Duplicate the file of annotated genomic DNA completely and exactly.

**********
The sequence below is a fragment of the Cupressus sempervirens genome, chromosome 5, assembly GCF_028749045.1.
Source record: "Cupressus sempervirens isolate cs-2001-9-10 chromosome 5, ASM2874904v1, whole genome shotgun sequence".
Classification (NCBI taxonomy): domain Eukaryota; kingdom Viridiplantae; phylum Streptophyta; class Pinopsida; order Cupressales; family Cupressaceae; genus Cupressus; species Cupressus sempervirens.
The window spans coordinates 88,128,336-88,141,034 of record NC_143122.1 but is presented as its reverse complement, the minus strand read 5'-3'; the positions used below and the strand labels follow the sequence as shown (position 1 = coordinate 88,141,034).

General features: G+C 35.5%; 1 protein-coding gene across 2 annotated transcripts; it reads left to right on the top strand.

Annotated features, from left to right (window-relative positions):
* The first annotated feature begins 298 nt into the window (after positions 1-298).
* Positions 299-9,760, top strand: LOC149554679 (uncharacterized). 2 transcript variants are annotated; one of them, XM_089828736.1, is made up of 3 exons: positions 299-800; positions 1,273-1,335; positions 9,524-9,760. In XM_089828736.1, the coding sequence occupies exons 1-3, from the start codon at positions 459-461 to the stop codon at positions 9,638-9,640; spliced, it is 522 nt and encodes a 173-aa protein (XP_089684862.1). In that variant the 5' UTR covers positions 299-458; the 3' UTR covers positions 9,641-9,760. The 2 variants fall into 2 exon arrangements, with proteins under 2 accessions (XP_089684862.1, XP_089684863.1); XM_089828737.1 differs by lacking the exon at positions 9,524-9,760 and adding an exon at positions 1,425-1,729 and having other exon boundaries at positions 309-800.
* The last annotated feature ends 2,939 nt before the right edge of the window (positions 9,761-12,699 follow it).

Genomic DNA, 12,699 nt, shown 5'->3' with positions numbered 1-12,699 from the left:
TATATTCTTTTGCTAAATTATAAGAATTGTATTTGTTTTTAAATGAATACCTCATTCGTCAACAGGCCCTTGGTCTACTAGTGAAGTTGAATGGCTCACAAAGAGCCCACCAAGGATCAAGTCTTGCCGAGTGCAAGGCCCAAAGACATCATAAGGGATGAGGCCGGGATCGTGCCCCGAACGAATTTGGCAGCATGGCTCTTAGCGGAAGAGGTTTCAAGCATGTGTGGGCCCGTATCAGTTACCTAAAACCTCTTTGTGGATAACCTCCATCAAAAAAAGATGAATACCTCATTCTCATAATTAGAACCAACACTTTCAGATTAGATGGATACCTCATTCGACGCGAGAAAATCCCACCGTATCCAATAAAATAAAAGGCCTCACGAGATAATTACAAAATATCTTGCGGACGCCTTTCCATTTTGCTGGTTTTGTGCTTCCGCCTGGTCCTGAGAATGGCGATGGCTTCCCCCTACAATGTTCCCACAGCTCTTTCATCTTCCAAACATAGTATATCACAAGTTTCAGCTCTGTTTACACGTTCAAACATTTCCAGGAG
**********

The sequence below is a fragment of the Cupressus sempervirens genome, chromosome 5, assembly GCF_028749045.1.
Source record: "Cupressus sempervirens isolate cs-2001-9-10 chromosome 5, ASM2874904v1, whole genome shotgun sequence".
Classification (NCBI taxonomy): domain Eukaryota; kingdom Viridiplantae; phylum Streptophyta; class Pinopsida; order Cupressales; family Cupressaceae; genus Cupressus; species Cupressus sempervirens.
The window spans coordinates 88,128,336-88,141,034 of record NC_143122.1 but is presented as its reverse complement, the minus strand read 5'-3'; the positions used below and the strand labels follow the sequence as shown (position 1 = coordinate 88,141,034).

General features: G+C 35.5%; 1 protein-coding gene across 2 annotated transcripts; it reads left to right on the top strand.

Annotated features, from left to right (window-relative positions):
* The first annotated feature begins 298 nt into the window (after positions 1-298).
* Positions 299-9,760, top strand: LOC149554679 (uncharacterized). 2 transcript variants are annotated; one of them, XM_089828736.1, is made up of 3 exons: positions 299-800; positions 1,273-1,335; positions 9,524-9,760. In XM_089828736.1, the coding sequence occupies exons 1-3, from the start codon at positions 459-461 to the stop codon at positions 9,638-9,640; spliced, it is 522 nt and encodes a 173-aa protein (XP_089684862.1). In that variant the 5' UTR covers positions 299-458; the 3' UTR covers positions 9,641-9,760. The 2 variants fall into 2 exon arrangements, with proteins under 2 accessions (XP_089684862.1, XP_089684863.1); XM_089828737.1 differs by lacking the exon at positions 9,524-9,760 and adding an exon at positions 1,425-1,729 and having other exon boundaries at positions 309-800.
* The last annotated feature ends 2,939 nt before the right edge of the window (positions 9,761-12,699 follow it).

Genomic DNA, 12,699 nt, shown 5'->3' with positions numbered 1-12,699 from the left:
TATATTCTTTTGCTAAATTATAAGAATTGTATTTGTTTTTAAATGAATACCTCATTCGTCAACAGGCCCTTGGTCTACTAGTGAAGTTGAATGGCTCACAAAGAGCCCACCAAGGATCAAGTCTTGCCGAGTGCAAGGCCCAAAGACATCATAAGGGATGAGGCCGGGATCGTGCCCCGAACGAATTTGGCAGCATGGCTCTTAGCGGAAGAGGTTTCAAGCATGTGTGGGCCCGTATCAGTTACCTAAAACCTCTTTGTGGATAACCTCCATCAAAAAAAGATGAATACCTCATTCTCATAATTAGAACCAACACTTTCAGATTAGATGGATACCTCATTCGACGCGAGAAAATCCCACCGTATCCAATAAAATAAAAGGCCTCACGAGATAATTACAAAATATCTTGCGGACGCCTTTCCATTTTGCTGGTTTTGTGCTTCCGCCTGGTCCTGAGAATGGCGATGGCTTCCCCCTACAATGTTCCCACAGCTCTTTCATCTTCCAAACATAGTATATCACAAGTTTCAGCTCTGTTTACACGTTCAAACATTTCCAGGAG